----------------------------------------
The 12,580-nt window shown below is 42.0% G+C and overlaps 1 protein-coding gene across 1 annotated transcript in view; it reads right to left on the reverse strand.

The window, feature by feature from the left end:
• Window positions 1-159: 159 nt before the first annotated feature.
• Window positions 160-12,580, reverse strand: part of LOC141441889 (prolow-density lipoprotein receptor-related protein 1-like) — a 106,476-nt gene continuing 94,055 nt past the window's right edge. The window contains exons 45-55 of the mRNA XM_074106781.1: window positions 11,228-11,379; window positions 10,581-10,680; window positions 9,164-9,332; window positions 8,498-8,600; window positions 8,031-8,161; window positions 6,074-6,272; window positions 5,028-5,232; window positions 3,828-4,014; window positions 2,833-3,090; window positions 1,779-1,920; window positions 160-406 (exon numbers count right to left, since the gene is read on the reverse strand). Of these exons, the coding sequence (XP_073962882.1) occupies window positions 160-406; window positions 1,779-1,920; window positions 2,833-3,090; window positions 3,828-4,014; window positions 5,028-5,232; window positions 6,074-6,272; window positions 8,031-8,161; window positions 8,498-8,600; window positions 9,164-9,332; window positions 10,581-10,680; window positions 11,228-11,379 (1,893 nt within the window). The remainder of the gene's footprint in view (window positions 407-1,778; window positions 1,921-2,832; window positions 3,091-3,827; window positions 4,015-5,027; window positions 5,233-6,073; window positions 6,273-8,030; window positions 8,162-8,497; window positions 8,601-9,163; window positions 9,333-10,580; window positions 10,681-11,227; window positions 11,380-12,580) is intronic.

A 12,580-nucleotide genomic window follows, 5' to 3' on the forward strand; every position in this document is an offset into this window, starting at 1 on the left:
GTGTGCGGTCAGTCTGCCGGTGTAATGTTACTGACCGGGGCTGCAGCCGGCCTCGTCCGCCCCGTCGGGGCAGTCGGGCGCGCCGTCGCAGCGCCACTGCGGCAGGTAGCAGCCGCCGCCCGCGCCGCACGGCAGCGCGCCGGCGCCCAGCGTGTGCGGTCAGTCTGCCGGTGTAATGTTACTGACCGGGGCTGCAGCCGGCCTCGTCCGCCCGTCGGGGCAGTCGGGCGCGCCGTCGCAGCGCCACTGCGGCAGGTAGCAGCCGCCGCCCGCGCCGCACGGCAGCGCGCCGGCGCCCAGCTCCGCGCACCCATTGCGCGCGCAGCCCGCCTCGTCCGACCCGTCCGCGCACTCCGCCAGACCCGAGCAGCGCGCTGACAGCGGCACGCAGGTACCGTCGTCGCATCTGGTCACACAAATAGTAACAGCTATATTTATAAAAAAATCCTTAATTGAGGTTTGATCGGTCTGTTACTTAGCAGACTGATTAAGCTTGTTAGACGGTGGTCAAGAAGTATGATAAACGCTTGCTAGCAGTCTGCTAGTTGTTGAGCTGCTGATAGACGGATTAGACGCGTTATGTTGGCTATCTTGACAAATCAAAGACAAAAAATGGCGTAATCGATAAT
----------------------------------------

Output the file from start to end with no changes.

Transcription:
The 12,580-nt window shown below is 42.0% G+C and overlaps 1 protein-coding gene across 1 annotated transcript in view; it reads right to left on the reverse strand.

The window, feature by feature from the left end:
• Window positions 1-159: 159 nt before the first annotated feature.
• Window positions 160-12,580, reverse strand: part of LOC141441889 (prolow-density lipoprotein receptor-related protein 1-like) — a 106,476-nt gene continuing 94,055 nt past the window's right edge. The window contains exons 45-55 of the mRNA XM_074106781.1: window positions 11,228-11,379; window positions 10,581-10,680; window positions 9,164-9,332; window positions 8,498-8,600; window positions 8,031-8,161; window positions 6,074-6,272; window positions 5,028-5,232; window positions 3,828-4,014; window positions 2,833-3,090; window positions 1,779-1,920; window positions 160-406 (exon numbers count right to left, since the gene is read on the reverse strand). Of these exons, the coding sequence (XP_073962882.1) occupies window positions 160-406; window positions 1,779-1,920; window positions 2,833-3,090; window positions 3,828-4,014; window positions 5,028-5,232; window positions 6,074-6,272; window positions 8,031-8,161; window positions 8,498-8,600; window positions 9,164-9,332; window positions 10,581-10,680; window positions 11,228-11,379 (1,893 nt within the window). The remainder of the gene's footprint in view (window positions 407-1,778; window positions 1,921-2,832; window positions 3,091-3,827; window positions 4,015-5,027; window positions 5,233-6,073; window positions 6,273-8,030; window positions 8,162-8,497; window positions 8,601-9,163; window positions 9,333-10,580; window positions 10,681-11,227; window positions 11,380-12,580) is intronic.

A 12,580-nucleotide genomic window follows, 5' to 3' on the forward strand; every position in this document is an offset into this window, starting at 1 on the left:
GTGTGCGGTCAGTCTGCCGGTGTAATGTTACTGACCGGGGCTGCAGCCGGCCTCGTCCGCCCCGTCGGGGCAGTCGGGCGCGCCGTCGCAGCGCCACTGCGGCAGGTAGCAGCCGCCGCCCGCGCCGCACGGCAGCGCGCCGGCGCCCAGCGTGTGCGGTCAGTCTGCCGGTGTAATGTTACTGACCGGGGCTGCAGCCGGCCTCGTCCGCCCGTCGGGGCAGTCGGGCGCGCCGTCGCAGCGCCACTGCGGCAGGTAGCAGCCGCCGCCCGCGCCGCACGGCAGCGCGCCGGCGCCCAGCTCCGCGCACCCATTGCGCGCGCAGCCCGCCTCGTCCGACCCGTCCGCGCACTCCGCCAGACCCGAGCAGCGCGCTGACAGCGGCACGCAGGTACCGTCGTCGCATCTGGTCACACAAATAGTAACAGCTATATTTATAAAAAAATCCTTAATTGAGGTTTGATCGGTCTGTTACTTAGCAGACTGATTAAGCTTGTTAGACGGTGGTCAAGAAGTATGATAAACGCTTGCTAGCAGTCTGCTAGTTGTTGAGCTGCTGATAGACGGATTAGACGCGTTATGTTGGCTATCTTGACAAATCAAAGACAAAAAATGGCGTAATCGATAAT